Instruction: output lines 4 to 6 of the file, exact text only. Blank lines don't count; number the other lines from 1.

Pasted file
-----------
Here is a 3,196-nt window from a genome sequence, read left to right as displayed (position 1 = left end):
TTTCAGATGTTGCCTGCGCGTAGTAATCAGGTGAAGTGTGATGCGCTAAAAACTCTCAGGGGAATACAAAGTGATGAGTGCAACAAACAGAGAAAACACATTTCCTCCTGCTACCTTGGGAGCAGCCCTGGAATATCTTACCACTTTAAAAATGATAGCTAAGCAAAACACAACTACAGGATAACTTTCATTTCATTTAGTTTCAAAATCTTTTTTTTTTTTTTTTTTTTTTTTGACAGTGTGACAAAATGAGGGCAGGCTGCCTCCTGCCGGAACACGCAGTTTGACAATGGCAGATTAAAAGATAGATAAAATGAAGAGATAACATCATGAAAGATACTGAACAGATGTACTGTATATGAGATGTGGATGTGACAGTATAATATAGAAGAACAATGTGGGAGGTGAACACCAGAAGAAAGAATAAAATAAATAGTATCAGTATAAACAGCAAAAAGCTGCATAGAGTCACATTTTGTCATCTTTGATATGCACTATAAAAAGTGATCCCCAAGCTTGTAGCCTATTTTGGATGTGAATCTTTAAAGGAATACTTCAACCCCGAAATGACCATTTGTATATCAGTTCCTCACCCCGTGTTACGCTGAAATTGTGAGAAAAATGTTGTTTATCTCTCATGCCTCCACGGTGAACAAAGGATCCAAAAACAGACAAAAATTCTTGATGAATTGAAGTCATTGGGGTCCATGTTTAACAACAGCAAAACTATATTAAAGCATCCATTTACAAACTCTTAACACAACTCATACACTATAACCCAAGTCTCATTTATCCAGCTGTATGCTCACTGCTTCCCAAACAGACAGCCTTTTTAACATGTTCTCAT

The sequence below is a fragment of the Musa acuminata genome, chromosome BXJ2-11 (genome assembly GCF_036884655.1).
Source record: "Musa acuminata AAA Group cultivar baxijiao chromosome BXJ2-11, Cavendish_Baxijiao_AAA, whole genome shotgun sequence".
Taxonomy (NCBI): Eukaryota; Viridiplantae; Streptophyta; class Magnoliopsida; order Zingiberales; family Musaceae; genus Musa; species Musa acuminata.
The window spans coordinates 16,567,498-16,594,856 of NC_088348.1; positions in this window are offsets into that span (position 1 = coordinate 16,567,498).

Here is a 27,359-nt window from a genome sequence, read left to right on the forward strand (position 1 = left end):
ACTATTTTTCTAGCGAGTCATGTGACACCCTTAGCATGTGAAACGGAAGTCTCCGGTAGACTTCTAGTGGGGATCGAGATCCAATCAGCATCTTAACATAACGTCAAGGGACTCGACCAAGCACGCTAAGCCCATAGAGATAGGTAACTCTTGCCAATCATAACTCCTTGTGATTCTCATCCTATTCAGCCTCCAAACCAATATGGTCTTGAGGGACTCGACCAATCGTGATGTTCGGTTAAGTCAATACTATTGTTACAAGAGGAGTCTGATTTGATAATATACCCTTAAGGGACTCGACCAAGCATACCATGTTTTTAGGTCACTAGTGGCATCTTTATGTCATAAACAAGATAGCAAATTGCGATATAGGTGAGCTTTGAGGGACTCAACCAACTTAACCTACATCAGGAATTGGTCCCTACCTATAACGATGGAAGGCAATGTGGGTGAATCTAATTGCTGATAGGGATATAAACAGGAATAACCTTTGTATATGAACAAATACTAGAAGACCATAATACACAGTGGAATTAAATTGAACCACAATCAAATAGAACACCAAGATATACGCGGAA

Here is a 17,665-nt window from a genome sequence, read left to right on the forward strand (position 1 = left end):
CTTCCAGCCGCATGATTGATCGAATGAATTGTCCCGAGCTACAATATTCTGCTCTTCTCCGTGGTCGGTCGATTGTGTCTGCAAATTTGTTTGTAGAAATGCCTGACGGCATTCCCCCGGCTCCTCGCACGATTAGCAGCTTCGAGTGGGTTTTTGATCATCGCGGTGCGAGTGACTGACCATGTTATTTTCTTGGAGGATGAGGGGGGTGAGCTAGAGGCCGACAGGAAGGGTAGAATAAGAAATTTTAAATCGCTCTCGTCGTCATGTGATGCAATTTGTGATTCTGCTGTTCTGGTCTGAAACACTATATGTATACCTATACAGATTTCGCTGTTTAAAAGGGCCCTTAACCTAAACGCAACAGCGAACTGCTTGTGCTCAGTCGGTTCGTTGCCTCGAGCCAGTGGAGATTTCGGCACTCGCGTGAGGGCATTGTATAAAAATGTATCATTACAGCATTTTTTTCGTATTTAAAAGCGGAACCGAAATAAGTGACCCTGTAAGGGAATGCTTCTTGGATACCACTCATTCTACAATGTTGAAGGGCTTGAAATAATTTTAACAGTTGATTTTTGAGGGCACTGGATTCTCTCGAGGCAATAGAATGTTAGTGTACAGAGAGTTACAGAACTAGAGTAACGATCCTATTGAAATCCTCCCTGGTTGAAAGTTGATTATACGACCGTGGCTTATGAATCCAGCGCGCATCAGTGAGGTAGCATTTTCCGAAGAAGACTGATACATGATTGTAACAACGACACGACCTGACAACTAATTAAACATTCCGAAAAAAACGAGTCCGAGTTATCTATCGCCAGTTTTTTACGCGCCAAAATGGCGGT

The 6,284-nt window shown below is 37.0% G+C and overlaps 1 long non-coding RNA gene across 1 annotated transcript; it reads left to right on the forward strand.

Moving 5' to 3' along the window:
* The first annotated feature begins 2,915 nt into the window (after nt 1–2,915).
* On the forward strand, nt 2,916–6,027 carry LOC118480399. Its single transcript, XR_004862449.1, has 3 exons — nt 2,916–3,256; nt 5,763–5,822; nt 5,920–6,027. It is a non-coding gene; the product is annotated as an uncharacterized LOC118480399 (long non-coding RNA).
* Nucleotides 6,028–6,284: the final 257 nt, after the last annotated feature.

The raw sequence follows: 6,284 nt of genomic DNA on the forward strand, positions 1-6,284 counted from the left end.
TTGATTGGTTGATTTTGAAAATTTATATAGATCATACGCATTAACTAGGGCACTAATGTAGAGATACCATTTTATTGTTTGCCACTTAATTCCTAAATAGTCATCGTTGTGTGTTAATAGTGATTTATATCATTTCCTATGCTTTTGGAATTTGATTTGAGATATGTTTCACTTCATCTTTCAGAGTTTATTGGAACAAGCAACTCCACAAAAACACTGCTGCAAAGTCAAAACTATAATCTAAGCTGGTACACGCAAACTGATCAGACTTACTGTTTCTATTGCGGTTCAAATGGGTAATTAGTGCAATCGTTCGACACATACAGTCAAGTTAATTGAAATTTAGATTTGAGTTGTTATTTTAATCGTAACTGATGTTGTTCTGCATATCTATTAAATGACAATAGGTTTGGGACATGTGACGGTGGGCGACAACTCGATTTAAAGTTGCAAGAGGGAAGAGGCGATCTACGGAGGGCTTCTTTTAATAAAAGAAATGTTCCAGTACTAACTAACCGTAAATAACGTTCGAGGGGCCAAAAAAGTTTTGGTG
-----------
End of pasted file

Source record: "Musa acuminata AAA Group cultivar baxijiao chromosome BXJ2-11, Cavendish_Baxijiao_AAA, whole genome shotgun sequence".
Taxonomy (NCBI): Eukaryota; Viridiplantae; Streptophyta; class Magnoliopsida; order Zingiberales; family Musaceae; genus Musa; species Musa acuminata.
The window spans coordinates 16,567,498-16,594,856 of NC_088348.1; positions in this window are offsets into that span (position 1 = coordinate 16,567,498).